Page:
False Hope: Loan Modification And Dual-Tracking
After the national mortgage crisis, several state and federal homeowner protection laws and regulatory rules were passed with the goal of prohibiting service providers from taking advantage of homeowners in trouble. Some of these laws and rules prohibited mortgage providers from dual tracking, a process that would give homeowners a false sense of security as to the status of a foreclosure to their detriment. Although dual tracking is not as rampant as it once was, some mortgage lenders may still engage in this practice. In 2015, investigators from the Consumer Financial Protection Bureau found instances in which mortgage servicers sent notices of intent to foreclose to homeowners who were already approved for modification.
Dual tracking refers to a process through which the mortgage lender continues to pursue foreclosure proceedings against a homeowner while simultaneously conveying to the homeowner, who has applied for a loan modification, that their application is being considered. By the time the homeowner discovers that the modification will not be approved, he or she also discovers that the foreclosure is either imminent, or the home was already sold. If the homeowner’s home has already been sold, there may be other defenses available to the homeowner if he or she never received notice of either the foreclosure proceedings or the sale of the home.
Rules established by the Consumer Financial Protection Bureau and the terms of settlements with various banks holding mortgages prohibit dual tracking before certain deadlines have passed. For example, a bank or mortgage lender cannot start foreclosure proceedings until a homeowner is at least 120 days delinquent, and is not supposed to continue with a foreclosure process while it has a completed loan modification application from a homeowner in review. The mortgage lender is also required to provide one point of contact for the homeowner to work through in order to avoid confusion and the homeowner being passed on from one department to another with no answers. If the foreclosure process has been started in court, the mortgage lender may be required to halt it until the loan modification has been reviewed.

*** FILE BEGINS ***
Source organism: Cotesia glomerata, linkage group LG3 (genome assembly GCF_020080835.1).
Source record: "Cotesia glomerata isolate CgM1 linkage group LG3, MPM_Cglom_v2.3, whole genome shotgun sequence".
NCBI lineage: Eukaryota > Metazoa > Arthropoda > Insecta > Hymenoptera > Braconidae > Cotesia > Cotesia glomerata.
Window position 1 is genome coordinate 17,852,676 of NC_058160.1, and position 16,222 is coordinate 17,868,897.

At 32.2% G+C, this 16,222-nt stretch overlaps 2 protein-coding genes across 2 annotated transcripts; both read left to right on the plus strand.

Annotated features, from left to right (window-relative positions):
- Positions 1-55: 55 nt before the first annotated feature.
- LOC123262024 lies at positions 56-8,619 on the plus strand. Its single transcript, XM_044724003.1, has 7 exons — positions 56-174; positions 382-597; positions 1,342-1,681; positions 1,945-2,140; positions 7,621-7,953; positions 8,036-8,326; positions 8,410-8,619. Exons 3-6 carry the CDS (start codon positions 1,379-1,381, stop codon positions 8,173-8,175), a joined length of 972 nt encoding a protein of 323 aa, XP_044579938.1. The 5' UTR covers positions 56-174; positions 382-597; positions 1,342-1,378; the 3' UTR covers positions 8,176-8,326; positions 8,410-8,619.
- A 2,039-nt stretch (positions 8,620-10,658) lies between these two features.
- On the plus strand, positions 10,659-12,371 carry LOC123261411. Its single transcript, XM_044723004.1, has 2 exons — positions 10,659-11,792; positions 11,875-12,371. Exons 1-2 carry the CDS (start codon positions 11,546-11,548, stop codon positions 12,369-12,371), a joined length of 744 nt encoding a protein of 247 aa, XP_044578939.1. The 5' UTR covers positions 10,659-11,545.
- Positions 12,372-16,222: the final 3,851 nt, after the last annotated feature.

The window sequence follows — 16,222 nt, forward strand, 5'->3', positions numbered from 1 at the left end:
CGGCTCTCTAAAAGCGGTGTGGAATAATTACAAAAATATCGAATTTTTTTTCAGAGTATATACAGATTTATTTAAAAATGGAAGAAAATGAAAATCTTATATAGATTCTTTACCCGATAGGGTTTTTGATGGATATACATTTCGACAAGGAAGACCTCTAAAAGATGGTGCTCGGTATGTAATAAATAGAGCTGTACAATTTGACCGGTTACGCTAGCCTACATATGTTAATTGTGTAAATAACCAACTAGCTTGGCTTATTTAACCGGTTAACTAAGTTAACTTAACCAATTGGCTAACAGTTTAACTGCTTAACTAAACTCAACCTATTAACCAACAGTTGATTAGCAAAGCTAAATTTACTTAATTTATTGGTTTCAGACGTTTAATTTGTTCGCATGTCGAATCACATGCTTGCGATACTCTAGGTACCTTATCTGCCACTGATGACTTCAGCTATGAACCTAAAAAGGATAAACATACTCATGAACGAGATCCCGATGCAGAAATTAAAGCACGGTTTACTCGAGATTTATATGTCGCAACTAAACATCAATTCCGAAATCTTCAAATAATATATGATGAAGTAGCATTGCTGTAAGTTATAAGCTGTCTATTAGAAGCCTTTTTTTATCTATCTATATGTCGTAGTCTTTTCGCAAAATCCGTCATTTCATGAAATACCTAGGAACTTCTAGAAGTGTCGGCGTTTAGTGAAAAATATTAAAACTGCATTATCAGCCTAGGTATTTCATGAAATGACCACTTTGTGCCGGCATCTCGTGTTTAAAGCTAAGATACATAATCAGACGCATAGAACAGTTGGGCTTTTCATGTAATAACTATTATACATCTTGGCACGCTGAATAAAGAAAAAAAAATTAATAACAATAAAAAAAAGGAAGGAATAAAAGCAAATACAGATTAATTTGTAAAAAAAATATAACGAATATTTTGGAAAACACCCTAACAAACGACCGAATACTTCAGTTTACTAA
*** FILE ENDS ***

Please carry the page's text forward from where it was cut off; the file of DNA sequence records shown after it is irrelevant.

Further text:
Homeowners should note that the mortgage lender is not required to approve the loan modification application in order to be in compliance with the rules. The requirement is only for review. Therefore, if the modification is denied, the foreclosure process can continue and the homeowner may still lose the home. In addition, if the homeowner rejects terms offered by the mortgage lender, or accepts modification terms and then fails to abide by the terms, the mortgage lender can continue with foreclosure proceedings.
The Consumer Financial Protection Bureau investigates complaints of dual tracking and other abuses by mortgage lenders and servicers. In some circumstances, homeowners may also sue the mortgage servicer for dual-tracking violations in an attempt to halt a foreclosure.
Contact Us For Legal Assistance
If you are going through a foreclosure or at risk for one, you should contact an experienced foreclosure defense attorney for guidance on your rights in foreclosure. Contact the North Miami foreclosure attorneys at Charlip Law Group, L.C. for a consultation on your case.